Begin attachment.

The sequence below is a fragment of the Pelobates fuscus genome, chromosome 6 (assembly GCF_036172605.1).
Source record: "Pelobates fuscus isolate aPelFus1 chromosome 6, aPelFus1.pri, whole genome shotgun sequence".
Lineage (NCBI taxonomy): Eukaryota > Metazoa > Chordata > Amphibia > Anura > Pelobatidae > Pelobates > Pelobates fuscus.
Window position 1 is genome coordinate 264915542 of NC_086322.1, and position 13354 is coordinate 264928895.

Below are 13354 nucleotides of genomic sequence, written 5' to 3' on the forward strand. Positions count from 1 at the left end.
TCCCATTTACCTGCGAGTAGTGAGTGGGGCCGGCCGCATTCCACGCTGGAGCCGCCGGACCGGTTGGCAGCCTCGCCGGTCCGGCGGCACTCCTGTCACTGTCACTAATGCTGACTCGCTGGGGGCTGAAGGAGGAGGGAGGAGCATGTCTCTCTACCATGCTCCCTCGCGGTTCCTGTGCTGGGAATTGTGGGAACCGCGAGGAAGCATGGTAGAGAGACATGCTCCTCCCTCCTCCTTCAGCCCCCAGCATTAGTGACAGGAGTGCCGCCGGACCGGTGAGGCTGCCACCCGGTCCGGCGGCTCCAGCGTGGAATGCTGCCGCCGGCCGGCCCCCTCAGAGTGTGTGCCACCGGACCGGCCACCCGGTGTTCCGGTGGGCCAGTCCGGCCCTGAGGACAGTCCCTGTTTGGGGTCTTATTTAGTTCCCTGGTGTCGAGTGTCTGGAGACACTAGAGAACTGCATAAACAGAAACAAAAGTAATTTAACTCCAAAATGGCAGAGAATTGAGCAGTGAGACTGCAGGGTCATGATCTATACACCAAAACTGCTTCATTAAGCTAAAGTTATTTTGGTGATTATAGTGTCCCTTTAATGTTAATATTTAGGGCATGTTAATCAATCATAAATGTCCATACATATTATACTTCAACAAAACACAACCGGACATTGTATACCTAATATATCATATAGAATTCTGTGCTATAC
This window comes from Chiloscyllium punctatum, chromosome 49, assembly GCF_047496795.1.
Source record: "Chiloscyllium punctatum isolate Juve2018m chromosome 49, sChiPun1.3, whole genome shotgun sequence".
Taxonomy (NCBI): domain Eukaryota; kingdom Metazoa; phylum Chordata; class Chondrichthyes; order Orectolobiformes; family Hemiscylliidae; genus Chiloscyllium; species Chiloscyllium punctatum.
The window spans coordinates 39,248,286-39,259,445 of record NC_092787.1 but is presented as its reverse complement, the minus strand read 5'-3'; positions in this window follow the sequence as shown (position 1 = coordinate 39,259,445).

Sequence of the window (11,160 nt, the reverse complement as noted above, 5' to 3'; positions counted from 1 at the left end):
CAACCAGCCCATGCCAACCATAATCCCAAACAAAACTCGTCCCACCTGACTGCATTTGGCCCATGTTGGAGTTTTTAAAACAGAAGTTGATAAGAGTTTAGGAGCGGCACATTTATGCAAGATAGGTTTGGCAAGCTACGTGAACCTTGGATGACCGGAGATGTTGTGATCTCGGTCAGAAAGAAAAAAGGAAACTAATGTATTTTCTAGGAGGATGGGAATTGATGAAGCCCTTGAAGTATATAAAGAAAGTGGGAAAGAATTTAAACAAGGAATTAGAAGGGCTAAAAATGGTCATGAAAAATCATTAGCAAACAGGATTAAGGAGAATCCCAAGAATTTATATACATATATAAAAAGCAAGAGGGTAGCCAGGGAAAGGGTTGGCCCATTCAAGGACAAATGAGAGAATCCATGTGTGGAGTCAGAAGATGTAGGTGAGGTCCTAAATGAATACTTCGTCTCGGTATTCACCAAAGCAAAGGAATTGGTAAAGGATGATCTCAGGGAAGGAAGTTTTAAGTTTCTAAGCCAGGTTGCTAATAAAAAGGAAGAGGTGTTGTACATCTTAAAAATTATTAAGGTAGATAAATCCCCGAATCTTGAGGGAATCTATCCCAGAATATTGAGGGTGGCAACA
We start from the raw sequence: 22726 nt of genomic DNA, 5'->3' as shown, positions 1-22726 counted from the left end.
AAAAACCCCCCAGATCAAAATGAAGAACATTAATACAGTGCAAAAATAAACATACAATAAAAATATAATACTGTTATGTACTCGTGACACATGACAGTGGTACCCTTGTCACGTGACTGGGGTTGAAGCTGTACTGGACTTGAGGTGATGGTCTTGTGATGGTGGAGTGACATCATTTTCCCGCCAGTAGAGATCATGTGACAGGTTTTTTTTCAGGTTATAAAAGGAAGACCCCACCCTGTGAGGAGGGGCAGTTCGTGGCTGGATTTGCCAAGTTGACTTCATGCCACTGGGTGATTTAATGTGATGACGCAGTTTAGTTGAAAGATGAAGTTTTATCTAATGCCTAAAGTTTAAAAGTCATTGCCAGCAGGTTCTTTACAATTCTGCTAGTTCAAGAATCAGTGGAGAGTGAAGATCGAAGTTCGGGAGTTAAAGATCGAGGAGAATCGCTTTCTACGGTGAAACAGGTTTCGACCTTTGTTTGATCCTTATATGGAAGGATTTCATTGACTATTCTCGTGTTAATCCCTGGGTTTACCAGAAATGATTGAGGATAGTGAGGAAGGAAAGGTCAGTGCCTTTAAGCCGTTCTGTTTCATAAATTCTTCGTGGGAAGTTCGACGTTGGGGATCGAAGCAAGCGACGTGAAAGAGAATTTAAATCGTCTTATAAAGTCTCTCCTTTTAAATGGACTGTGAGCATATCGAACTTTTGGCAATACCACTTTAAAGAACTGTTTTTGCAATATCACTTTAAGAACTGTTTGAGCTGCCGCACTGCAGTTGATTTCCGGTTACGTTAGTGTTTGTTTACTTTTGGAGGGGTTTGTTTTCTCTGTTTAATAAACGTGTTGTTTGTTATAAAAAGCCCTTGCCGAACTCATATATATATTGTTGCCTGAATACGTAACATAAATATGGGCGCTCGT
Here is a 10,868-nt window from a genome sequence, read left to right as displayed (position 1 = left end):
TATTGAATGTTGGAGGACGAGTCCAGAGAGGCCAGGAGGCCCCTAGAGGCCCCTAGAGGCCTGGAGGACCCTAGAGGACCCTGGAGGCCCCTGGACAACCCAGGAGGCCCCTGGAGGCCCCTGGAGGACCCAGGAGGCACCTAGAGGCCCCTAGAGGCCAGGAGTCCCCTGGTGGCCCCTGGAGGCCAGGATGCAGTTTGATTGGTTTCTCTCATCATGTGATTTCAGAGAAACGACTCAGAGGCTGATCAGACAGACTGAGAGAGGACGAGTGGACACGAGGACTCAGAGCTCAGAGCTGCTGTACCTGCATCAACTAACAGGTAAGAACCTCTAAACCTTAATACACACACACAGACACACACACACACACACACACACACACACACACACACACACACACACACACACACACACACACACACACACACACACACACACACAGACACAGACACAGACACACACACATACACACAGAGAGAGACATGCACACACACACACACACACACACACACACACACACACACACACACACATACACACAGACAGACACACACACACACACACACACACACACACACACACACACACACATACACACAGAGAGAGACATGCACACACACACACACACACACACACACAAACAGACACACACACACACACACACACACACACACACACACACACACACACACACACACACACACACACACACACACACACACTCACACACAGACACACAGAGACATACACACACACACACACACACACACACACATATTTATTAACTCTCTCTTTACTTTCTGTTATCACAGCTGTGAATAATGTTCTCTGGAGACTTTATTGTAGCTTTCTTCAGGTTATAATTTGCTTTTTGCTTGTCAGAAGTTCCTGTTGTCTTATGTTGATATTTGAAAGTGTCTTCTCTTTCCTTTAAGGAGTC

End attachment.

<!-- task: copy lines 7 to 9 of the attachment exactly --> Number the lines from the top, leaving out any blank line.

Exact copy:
This window comes from Chiloscyllium punctatum, chromosome 49, assembly GCF_047496795.1.
Source record: "Chiloscyllium punctatum isolate Juve2018m chromosome 49, sChiPun1.3, whole genome shotgun sequence".
Taxonomy (NCBI): domain Eukaryota; kingdom Metazoa; phylum Chordata; class Chondrichthyes; order Orectolobiformes; family Hemiscylliidae; genus Chiloscyllium; species Chiloscyllium punctatum.